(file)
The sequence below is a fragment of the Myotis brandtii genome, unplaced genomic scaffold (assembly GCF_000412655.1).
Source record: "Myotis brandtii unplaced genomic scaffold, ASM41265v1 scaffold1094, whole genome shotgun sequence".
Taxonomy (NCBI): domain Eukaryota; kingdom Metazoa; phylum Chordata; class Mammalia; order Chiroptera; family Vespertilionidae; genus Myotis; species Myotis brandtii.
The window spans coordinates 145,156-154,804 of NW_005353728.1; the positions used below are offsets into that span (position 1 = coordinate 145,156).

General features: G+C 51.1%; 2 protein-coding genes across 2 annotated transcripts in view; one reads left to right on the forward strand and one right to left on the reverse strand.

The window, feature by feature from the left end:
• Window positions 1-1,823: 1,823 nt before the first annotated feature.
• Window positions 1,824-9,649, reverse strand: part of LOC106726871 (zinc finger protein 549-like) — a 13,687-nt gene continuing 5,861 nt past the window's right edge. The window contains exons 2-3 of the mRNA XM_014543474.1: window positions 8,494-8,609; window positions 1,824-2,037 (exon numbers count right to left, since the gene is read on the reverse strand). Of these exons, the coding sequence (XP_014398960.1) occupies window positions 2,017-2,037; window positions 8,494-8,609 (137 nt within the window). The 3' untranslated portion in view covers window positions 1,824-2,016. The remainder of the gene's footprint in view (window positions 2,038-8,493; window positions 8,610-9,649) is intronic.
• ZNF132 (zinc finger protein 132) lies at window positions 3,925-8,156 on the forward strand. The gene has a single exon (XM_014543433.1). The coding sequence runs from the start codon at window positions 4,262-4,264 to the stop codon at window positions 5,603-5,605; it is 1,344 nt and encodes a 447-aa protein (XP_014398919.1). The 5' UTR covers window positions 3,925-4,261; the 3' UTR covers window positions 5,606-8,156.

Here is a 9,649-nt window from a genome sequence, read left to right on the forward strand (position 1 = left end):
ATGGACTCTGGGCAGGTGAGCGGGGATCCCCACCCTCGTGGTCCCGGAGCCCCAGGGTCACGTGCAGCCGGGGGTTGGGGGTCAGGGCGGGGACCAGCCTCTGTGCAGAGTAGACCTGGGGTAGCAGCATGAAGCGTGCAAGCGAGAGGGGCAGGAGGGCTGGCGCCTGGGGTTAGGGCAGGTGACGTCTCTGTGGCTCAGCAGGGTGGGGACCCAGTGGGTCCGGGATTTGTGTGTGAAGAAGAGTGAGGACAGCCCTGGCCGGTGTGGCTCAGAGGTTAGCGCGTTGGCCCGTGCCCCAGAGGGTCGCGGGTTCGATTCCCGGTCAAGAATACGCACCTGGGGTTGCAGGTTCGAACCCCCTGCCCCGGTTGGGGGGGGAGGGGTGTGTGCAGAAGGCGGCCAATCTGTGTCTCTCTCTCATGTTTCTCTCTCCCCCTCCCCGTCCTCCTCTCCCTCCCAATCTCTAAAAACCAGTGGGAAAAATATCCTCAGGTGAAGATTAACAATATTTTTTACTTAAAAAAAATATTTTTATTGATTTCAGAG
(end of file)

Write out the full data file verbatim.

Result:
The sequence below is a fragment of the Myotis brandtii genome, unplaced genomic scaffold (assembly GCF_000412655.1).
Source record: "Myotis brandtii unplaced genomic scaffold, ASM41265v1 scaffold1094, whole genome shotgun sequence".
Taxonomy (NCBI): domain Eukaryota; kingdom Metazoa; phylum Chordata; class Mammalia; order Chiroptera; family Vespertilionidae; genus Myotis; species Myotis brandtii.
The window spans coordinates 145,156-154,804 of NW_005353728.1; the positions used below are offsets into that span (position 1 = coordinate 145,156).

General features: G+C 51.1%; 2 protein-coding genes across 2 annotated transcripts in view; one reads left to right on the forward strand and one right to left on the reverse strand.

The window, feature by feature from the left end:
• Window positions 1-1,823: 1,823 nt before the first annotated feature.
• Window positions 1,824-9,649, reverse strand: part of LOC106726871 (zinc finger protein 549-like) — a 13,687-nt gene continuing 5,861 nt past the window's right edge. The window contains exons 2-3 of the mRNA XM_014543474.1: window positions 8,494-8,609; window positions 1,824-2,037 (exon numbers count right to left, since the gene is read on the reverse strand). Of these exons, the coding sequence (XP_014398960.1) occupies window positions 2,017-2,037; window positions 8,494-8,609 (137 nt within the window). The 3' untranslated portion in view covers window positions 1,824-2,016. The remainder of the gene's footprint in view (window positions 2,038-8,493; window positions 8,610-9,649) is intronic.
• ZNF132 (zinc finger protein 132) lies at window positions 3,925-8,156 on the forward strand. The gene has a single exon (XM_014543433.1). The coding sequence runs from the start codon at window positions 4,262-4,264 to the stop codon at window positions 5,603-5,605; it is 1,344 nt and encodes a 447-aa protein (XP_014398919.1). The 5' UTR covers window positions 3,925-4,261; the 3' UTR covers window positions 5,606-8,156.

Here is a 9,649-nt window from a genome sequence, read left to right on the forward strand (position 1 = left end):
ATGGACTCTGGGCAGGTGAGCGGGGATCCCCACCCTCGTGGTCCCGGAGCCCCAGGGTCACGTGCAGCCGGGGGTTGGGGGTCAGGGCGGGGACCAGCCTCTGTGCAGAGTAGACCTGGGGTAGCAGCATGAAGCGTGCAAGCGAGAGGGGCAGGAGGGCTGGCGCCTGGGGTTAGGGCAGGTGACGTCTCTGTGGCTCAGCAGGGTGGGGACCCAGTGGGTCCGGGATTTGTGTGTGAAGAAGAGTGAGGACAGCCCTGGCCGGTGTGGCTCAGAGGTTAGCGCGTTGGCCCGTGCCCCAGAGGGTCGCGGGTTCGATTCCCGGTCAAGAATACGCACCTGGGGTTGCAGGTTCGAACCCCCTGCCCCGGTTGGGGGGGGAGGGGTGTGTGCAGAAGGCGGCCAATCTGTGTCTCTCTCTCATGTTTCTCTCTCCCCCTCCCCGTCCTCCTCTCCCTCCCAATCTCTAAAAACCAGTGGGAAAAATATCCTCAGGTGAAGATTAACAATATTTTTTACTTAAAAAAAATATTTTTATTGATTTCAGAG